Complications of Cataract Surgery: Cause and Treatment.
Planning for a Smoother Recovery from Cataract Operation.
While cataract surgery and intraocular lens implantation is one of the most common and safest operations, serious complications can and do occur. Even the best, most experienced cataract surgeons can occasionally have a complication. If, for instance, the lens capsule ruptures during the procedure, fragments of the native lens or the lens implant itself can fall back into the vitreous cavity. Pars plana vitrectomy surgery is used to repair retained lens fragments or dislocated lenses. Intraocular lens implant removal and/or repositioning may also be necessary at this time. This procedure can be performed after the initial cataract surgery once the intraocular inflammation lessens with the help of topical medications. If the intraocular pressure is elevated, this surgery may need to be performed sooner.
Here are some of the complications that may arise during the cataract-operation recovery period:
- Cystoid macular edema (CME), or inflammatory swelling of the macular portion of the retina, can cause blurry vision, even in successful cataract surgery. CME can be treated with topical medications or with steroid injections in or around the eye. This can be diagnosed with the help of fluorescein angiography and optical coherence tomography (OCT).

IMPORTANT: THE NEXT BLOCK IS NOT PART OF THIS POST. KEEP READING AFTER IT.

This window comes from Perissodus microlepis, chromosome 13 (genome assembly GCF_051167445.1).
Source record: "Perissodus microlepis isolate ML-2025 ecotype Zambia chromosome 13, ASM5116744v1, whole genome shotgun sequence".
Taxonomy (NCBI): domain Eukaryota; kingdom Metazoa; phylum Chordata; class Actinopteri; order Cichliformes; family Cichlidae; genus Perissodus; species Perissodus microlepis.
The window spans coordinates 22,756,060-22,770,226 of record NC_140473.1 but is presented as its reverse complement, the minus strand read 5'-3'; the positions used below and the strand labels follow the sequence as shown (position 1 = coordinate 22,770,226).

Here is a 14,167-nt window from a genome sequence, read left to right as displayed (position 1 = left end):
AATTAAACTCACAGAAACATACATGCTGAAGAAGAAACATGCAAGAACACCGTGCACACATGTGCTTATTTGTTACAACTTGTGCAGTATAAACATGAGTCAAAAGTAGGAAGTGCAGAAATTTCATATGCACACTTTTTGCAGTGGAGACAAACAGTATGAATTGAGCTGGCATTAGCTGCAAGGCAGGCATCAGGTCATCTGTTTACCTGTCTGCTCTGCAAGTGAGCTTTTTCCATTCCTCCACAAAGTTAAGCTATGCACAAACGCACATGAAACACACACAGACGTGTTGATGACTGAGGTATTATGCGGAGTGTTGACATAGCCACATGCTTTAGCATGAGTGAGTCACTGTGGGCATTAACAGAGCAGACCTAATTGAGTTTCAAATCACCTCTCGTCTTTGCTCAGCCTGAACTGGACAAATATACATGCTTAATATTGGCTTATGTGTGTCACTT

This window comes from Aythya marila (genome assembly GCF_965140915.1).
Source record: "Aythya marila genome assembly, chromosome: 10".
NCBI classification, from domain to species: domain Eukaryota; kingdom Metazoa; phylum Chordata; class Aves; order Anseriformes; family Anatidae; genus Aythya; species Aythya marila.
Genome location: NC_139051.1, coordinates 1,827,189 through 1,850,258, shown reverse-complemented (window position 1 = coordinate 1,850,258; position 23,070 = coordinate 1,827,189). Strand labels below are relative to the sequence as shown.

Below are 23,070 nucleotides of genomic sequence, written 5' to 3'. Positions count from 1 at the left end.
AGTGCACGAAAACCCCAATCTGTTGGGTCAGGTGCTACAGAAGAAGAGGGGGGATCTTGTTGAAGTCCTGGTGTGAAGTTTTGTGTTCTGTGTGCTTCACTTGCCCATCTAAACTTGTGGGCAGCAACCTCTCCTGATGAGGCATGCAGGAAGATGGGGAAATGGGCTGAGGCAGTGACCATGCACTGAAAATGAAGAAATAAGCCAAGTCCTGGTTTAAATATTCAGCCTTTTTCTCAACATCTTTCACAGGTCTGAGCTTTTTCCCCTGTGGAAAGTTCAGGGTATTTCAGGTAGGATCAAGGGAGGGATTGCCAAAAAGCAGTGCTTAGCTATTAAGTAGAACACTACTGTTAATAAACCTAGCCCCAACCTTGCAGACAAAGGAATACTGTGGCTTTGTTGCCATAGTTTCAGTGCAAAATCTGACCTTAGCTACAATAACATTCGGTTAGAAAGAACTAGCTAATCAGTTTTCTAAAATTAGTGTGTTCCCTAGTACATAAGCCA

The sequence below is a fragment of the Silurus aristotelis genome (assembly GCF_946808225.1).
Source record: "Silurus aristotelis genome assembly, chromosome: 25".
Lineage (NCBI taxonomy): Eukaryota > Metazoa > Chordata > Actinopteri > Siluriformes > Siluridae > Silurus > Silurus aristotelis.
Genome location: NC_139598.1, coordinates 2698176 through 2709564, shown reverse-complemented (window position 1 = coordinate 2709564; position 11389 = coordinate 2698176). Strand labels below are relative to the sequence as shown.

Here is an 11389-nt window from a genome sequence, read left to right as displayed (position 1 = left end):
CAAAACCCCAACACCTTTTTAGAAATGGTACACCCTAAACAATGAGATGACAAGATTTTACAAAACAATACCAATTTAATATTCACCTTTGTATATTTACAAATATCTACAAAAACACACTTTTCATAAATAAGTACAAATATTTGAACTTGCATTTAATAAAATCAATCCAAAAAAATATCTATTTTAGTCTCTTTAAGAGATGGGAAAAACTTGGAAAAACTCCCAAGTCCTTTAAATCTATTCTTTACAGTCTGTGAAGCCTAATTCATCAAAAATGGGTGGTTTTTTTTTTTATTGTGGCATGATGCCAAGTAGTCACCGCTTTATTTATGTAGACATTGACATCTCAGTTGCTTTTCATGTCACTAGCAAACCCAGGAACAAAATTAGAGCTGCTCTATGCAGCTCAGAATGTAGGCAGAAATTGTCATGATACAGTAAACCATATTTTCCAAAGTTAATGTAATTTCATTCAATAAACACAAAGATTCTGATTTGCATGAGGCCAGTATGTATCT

- Endophthalmitis is an infection inside the eye. It can happen after any intraocular surgery and can be caused by a number of microorganisms. Inflammation and vision loss can occur in the post-operative period. This can lead to scarring, retinal detachment, and permanent vision loss. Treatment includes injections of antimicrobials into the eye (intravitreal injection) which can be done in the office. More severe infections may require vitrectomy surgery. The prognosis depends on the severity of the infection, the duration of infection, and the type of microorganisms present.
- Choroidal hemorrhage is a serious complication where blood fills the space beneath the choroid layer of the eye (the level beneath the retina). Once this blood liquefies, vitrectomy (with or without drainage of this hemorrhage) can be attempted.